This study was a cross-sectional study, stroke patients were recruited at different time points after stoke, and each time point was represented by a different set of patients. The blood samples of patients with ischemic stroke were obtained at 24 h (within 24 h), 1 w (±24 h), 4 w (±24 h), 24 w (±48 h) and 48 w (±72 h) after the onset of symptoms. Plasma was isolated by centrifugation and was maintained at −80°C until purification.
We extracted total RNA from plasma with TRIzol LS Reagent as described previously .
Two μg of total RNA were reverse transcribed by Transcript First-strand cDNA synthesis superMix (TransGen Biotech, Beijing, China) according to the manufacturer’s protocol. In brief, 50 μl reactions were incubated for 60 min at 42°C, 10 min at 70°C, and then preserved at 4°C.
qRT-PCR were performed using the Bulge-Loop™ miRNA qRT-PCR Detection Kit (Ribobio Co., Guangzhou, China) and TransStart™ Green qPCR SuperMix (TransGen Biotech, Beijing, China) according to the manufacturer’s protocol with the Rotor-Gene 6000 system (Corbett Life Science, Qiagen, Hilden, Germany). In brief, the reaction was incubated at 95°C for 30 s, and followed by 40 cycles of 95°C for 30 s, 60°C for 20 s, 70°C for 1 s. The relative expression level of each miRNA was calculated using the comparative CT method. MiRNA expression was normalized to small nucleolar RNA U6.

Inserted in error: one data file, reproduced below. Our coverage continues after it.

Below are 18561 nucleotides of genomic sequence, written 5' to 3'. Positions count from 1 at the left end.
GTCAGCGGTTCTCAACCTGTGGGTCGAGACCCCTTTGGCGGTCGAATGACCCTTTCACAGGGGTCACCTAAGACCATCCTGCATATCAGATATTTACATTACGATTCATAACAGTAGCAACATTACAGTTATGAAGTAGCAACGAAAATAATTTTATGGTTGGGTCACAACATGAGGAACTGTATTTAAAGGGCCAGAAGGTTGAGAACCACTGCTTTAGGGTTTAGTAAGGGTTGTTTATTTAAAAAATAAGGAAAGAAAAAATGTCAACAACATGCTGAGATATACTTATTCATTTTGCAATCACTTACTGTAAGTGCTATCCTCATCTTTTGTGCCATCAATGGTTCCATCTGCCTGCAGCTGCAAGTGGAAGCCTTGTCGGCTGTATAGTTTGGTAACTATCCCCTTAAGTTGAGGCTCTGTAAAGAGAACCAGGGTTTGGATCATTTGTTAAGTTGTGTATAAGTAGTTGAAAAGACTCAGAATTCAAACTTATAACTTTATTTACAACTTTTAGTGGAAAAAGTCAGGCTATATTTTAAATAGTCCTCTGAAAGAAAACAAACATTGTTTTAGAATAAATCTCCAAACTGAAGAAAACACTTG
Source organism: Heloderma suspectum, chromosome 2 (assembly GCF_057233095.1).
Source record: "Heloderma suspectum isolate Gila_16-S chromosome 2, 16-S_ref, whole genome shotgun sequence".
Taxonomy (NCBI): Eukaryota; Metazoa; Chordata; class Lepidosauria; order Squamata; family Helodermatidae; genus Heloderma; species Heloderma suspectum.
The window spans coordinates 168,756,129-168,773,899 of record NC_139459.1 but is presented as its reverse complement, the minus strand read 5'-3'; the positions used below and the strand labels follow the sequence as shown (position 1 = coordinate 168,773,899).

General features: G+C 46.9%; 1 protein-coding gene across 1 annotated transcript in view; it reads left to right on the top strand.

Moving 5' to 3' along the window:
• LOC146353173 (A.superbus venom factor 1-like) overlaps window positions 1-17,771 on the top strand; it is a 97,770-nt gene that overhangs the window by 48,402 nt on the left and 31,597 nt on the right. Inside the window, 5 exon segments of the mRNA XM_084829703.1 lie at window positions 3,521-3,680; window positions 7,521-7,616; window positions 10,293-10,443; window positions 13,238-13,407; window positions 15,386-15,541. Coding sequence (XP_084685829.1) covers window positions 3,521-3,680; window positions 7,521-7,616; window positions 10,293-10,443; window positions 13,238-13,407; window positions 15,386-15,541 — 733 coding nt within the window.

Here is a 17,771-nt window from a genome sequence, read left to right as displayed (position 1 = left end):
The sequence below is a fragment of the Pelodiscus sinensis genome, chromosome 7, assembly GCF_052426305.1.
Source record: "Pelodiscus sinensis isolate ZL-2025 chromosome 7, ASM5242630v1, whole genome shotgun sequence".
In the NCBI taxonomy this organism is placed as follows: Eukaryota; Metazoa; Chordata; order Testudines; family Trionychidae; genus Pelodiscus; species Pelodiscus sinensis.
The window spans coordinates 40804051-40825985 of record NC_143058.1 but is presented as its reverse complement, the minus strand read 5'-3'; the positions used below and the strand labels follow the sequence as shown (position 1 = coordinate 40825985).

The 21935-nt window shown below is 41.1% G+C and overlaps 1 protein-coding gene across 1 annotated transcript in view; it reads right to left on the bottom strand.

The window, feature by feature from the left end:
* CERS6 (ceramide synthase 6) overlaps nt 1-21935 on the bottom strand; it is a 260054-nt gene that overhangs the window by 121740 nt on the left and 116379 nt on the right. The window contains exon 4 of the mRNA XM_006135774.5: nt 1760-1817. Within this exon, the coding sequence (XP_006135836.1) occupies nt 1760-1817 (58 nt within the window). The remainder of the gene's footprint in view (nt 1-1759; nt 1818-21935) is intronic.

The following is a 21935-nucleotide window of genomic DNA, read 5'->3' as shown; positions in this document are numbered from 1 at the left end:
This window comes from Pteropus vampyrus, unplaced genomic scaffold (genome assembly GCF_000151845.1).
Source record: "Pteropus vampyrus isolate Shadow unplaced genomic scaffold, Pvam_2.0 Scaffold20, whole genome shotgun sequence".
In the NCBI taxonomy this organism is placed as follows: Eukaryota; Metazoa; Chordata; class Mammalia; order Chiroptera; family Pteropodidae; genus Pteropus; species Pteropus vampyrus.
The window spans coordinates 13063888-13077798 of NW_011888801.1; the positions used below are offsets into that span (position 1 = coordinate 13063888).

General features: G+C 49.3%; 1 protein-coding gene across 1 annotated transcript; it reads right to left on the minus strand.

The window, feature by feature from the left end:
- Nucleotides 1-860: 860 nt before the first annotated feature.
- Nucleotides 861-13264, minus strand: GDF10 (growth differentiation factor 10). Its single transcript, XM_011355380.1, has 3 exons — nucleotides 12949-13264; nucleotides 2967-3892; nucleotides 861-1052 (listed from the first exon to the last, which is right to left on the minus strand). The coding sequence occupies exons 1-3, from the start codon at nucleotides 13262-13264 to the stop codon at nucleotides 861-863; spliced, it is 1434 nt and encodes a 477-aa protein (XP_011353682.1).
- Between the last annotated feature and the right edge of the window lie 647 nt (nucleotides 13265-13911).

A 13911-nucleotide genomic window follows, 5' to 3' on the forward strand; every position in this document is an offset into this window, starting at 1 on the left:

Relative expression of miRNA was calculated using 2-ΔΔct method in duplicate experiments (change fold = 2−((Mean ΔCt Target)−(Mean ΔCt Calibrator))) . MicroRNA expression was normalized to endogenous control U6.
All values of miRNAs are expressed as mean ± SD. For categorical variables, the Chi-Square test was used. Independent samples t-test was used for 2-group comparisons. Differences were defined as statistically significant at a value of p < 0.05.
A composite score (denoted as miRNA-score) was defined to represent the cumulative levels of the miRNA (miR-LA, miR-SA, miR-CEmb and miR-UDN) in the ischemic stroke group compared with the control group as described previously . The miRNA-score of each sample was calculated as the sum of the inverted-normalized signals of the miRNA and adjusted by subtracting a constant (the minimal score) so that the range of scores starts at 0 . The ability to distinguish the ischemic stroke group and control group was characterized by the receiver operating characteristic (ROC) curve, and the area under the ROC curve (AUC) was calculated.
All statistical calculations were performed using SPSS 13.0 for Windows.
Statistical analysis of patients’ characteristics
In our study, all patients suffered from ischemic stroke. Age, gender, smoking history, total triglyceride, total cholesterol, HDL, LDL, systolic blood pressure, diastolic blood pressure, and disease history were recorded. There were no significant differences among ischemic stroke groups and control group (p > 0.05). Details are shown in Table 1.
MiRNAs plasma levels in ischemic stroke patients and healthy volunteers